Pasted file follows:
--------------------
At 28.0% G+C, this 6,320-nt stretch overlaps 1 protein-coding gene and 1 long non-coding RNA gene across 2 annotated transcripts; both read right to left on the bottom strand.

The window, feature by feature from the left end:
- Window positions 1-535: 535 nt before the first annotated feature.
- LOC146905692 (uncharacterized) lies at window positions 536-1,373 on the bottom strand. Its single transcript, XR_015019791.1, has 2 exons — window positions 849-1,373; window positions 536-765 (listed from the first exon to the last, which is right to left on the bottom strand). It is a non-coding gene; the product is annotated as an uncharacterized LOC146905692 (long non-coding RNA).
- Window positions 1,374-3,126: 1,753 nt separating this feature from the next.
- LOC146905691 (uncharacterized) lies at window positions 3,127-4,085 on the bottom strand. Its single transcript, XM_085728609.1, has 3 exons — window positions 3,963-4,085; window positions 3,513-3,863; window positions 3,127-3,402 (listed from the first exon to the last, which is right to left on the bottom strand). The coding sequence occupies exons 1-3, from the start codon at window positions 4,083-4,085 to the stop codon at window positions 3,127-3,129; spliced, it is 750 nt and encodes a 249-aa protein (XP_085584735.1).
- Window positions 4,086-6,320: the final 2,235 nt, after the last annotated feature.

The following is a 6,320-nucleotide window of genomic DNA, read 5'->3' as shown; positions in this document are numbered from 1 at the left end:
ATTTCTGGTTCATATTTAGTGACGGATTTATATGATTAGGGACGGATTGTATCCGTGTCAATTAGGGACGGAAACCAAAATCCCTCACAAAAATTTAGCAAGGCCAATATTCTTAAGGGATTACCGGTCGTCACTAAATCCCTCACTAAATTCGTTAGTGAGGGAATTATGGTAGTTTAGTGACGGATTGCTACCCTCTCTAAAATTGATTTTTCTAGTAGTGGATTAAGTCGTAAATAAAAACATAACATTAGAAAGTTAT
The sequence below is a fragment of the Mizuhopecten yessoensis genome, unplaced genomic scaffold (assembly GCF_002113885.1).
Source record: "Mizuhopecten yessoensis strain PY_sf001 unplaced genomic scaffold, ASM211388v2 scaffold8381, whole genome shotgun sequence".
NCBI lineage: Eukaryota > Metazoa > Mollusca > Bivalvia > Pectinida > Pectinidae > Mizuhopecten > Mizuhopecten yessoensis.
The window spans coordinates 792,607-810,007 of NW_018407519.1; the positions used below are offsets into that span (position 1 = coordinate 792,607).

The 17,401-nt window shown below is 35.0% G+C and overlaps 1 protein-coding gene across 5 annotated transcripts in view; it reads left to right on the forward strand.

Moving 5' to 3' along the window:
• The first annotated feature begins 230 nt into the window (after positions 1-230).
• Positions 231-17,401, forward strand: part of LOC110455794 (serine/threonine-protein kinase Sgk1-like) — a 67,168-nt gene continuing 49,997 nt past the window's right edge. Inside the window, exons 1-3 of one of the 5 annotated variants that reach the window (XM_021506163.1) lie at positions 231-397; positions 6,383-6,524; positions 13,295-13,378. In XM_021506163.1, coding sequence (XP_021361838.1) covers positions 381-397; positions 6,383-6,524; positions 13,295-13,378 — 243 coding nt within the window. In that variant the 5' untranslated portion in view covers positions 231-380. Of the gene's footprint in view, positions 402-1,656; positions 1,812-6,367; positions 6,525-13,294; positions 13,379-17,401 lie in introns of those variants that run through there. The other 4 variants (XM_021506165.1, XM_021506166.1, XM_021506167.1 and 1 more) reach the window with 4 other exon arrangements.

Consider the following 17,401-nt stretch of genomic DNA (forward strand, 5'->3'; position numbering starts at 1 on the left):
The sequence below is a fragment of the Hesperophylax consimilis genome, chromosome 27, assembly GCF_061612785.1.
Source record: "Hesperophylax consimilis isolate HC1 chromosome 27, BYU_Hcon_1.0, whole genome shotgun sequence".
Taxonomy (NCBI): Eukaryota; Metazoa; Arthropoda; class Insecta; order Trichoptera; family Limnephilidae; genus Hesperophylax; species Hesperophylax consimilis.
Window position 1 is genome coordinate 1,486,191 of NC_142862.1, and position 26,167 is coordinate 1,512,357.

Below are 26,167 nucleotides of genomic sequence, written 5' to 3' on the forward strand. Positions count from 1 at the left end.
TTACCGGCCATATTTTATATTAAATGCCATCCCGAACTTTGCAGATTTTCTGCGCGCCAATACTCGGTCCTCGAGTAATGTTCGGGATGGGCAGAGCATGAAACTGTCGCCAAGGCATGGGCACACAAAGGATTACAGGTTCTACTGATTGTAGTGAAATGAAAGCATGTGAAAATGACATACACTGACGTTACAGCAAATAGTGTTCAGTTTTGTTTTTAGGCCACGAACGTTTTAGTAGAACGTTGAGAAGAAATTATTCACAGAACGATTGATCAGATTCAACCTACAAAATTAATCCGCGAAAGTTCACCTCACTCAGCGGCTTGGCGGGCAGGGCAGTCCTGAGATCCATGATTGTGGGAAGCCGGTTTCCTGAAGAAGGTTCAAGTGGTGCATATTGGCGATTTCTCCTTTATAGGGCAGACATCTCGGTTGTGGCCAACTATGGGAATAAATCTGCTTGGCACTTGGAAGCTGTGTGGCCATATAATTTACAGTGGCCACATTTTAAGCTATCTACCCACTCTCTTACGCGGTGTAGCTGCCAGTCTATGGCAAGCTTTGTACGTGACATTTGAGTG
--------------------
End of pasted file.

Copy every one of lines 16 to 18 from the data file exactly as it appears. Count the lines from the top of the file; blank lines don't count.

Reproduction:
• The first annotated feature begins 230 nt into the window (after positions 1-230).
• Positions 231-17,401, forward strand: part of LOC110455794 (serine/threonine-protein kinase Sgk1-like) — a 67,168-nt gene continuing 49,997 nt past the window's right edge. Inside the window, exons 1-3 of one of the 5 annotated variants that reach the window (XM_021506163.1) lie at positions 231-397; positions 6,383-6,524; positions 13,295-13,378. In XM_021506163.1, coding sequence (XP_021361838.1) covers positions 381-397; positions 6,383-6,524; positions 13,295-13,378 — 243 coding nt within the window. In that variant the 5' untranslated portion in view covers positions 231-380. Of the gene's footprint in view, positions 402-1,656; positions 1,812-6,367; positions 6,525-13,294; positions 13,379-17,401 lie in introns of those variants that run through there. The other 4 variants (XM_021506165.1, XM_021506166.1, XM_021506167.1 and 1 more) reach the window with 4 other exon arrangements.

Consider the following 17,401-nt stretch of genomic DNA (forward strand, 5'->3'; position numbering starts at 1 on the left):